Advertisement
Browse Subject Areas
?

Click through the PLOS taxonomy to find articles in your field.

For more information about PLOS Subject Areas, click here.

  • Loading metrics

Effect of Methodological and Ecological Approaches on Heterogeneity of Nest-Site Selection of a Long-Lived Vulture

Effect of Methodological and Ecological Approaches on Heterogeneity of Nest-Site Selection of a Long-Lived Vulture

  • Rubén Moreno-Opo, 
  • Mariana Fernández-Olalla, 
  • Antoni Margalida, 
  • Ángel Arredondo, 
  • Francisco Guil
PLOS
x

Abstract

The application of scientific-based conservation measures requires that sampling methodologies in studies modelling similar ecological aspects produce comparable results making easier their interpretation. We aimed to show how the choice of different methodological and ecological approaches can affect conclusions in nest-site selection studies along different Palearctic meta-populations of an indicator species. First, a multivariate analysis of the variables affecting nest-site selection in a breeding colony of cinereous vulture (Aegypius monachus) in central Spain was performed. Then, a meta-analysis was applied to establish how methodological and habitat-type factors determine differences and similarities in the results obtained by previous studies that have modelled the forest breeding habitat of the species. Our results revealed patterns in nesting-habitat modelling by the cinereous vulture throughout its whole range: steep and south-facing slopes, great cover of large trees and distance to human activities were generally selected. The ratio and situation of the studied plots (nests/random), the use of plots vs. polygons as sampling units and the number of years of data set determined the variability explained by the model. Moreover, a greater size of the breeding colony implied that ecological and geomorphological variables at landscape level were more influential. Additionally, human activities affected in greater proportion to colonies situated in Mediterranean forests. For the first time, a meta-analysis regarding the factors determining nest-site selection heterogeneity for a single species at broad scale was achieved. It is essential to homogenize and coordinate experimental design in modelling the selection of species' ecological requirements in order to avoid that differences in results among studies would be due to methodological heterogeneity. This would optimize best conservation and management practices for habitats and species in a global context.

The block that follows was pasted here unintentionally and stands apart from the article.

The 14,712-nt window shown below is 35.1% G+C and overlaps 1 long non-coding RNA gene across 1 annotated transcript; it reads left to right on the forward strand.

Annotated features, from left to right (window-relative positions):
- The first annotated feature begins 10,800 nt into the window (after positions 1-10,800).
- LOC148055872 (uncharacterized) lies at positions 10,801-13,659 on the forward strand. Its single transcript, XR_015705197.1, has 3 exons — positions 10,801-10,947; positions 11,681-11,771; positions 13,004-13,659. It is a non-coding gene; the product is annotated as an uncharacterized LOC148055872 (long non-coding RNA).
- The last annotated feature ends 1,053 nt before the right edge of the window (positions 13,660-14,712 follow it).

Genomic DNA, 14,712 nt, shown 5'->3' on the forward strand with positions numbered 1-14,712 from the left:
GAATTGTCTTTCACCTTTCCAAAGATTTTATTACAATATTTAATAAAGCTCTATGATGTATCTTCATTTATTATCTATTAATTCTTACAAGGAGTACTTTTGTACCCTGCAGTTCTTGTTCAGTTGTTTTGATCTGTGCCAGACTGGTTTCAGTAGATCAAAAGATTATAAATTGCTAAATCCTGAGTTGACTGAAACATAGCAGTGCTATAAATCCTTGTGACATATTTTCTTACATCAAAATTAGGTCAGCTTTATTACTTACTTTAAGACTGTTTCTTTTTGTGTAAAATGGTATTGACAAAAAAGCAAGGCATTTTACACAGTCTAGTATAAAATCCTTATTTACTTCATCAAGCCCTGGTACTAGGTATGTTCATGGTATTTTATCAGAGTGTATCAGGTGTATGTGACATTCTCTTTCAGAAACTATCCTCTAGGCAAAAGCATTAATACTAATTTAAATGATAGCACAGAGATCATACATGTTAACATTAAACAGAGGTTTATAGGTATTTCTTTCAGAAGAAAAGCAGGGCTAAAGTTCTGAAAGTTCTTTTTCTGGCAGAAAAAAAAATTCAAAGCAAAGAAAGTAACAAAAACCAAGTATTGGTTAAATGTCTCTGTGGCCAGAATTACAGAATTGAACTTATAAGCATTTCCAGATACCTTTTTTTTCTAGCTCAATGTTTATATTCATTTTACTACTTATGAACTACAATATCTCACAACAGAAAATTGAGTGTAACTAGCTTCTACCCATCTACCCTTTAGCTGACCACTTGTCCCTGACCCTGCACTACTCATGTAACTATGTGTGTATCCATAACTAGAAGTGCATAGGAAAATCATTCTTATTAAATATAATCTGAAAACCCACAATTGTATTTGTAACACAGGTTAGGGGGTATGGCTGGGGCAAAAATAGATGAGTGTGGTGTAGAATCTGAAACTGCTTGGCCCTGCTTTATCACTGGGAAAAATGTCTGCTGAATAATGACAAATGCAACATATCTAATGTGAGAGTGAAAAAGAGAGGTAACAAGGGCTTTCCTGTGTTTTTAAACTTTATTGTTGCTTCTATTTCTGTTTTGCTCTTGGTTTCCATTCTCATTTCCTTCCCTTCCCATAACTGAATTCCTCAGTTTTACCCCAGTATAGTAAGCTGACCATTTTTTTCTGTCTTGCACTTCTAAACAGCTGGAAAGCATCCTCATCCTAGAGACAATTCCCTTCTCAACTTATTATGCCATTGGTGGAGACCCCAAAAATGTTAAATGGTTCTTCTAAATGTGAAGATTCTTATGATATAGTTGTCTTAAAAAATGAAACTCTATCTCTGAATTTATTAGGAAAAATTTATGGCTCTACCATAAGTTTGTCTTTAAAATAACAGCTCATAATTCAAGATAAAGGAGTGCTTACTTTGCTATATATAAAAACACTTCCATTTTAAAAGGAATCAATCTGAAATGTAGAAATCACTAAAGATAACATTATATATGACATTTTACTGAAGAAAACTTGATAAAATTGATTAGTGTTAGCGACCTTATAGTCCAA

Introduction